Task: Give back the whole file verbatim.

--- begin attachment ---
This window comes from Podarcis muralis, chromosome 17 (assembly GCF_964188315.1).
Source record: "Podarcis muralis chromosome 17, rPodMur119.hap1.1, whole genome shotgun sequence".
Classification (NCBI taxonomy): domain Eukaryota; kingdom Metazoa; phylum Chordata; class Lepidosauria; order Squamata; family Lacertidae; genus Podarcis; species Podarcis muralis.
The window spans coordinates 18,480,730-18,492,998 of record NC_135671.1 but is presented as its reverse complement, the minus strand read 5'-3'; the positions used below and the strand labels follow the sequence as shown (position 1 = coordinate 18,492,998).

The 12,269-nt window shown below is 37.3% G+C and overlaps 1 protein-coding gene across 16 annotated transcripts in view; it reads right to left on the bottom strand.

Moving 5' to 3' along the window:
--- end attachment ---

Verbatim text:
This window comes from Podarcis muralis, chromosome 17 (assembly GCF_964188315.1).
Source record: "Podarcis muralis chromosome 17, rPodMur119.hap1.1, whole genome shotgun sequence".
Classification (NCBI taxonomy): domain Eukaryota; kingdom Metazoa; phylum Chordata; class Lepidosauria; order Squamata; family Lacertidae; genus Podarcis; species Podarcis muralis.
The window spans coordinates 18,480,730-18,492,998 of record NC_135671.1 but is presented as its reverse complement, the minus strand read 5'-3'; the positions used below and the strand labels follow the sequence as shown (position 1 = coordinate 18,492,998).

The 12,269-nt window shown below is 37.3% G+C and overlaps 1 protein-coding gene across 16 annotated transcripts in view; it reads right to left on the bottom strand.

Moving 5' to 3' along the window: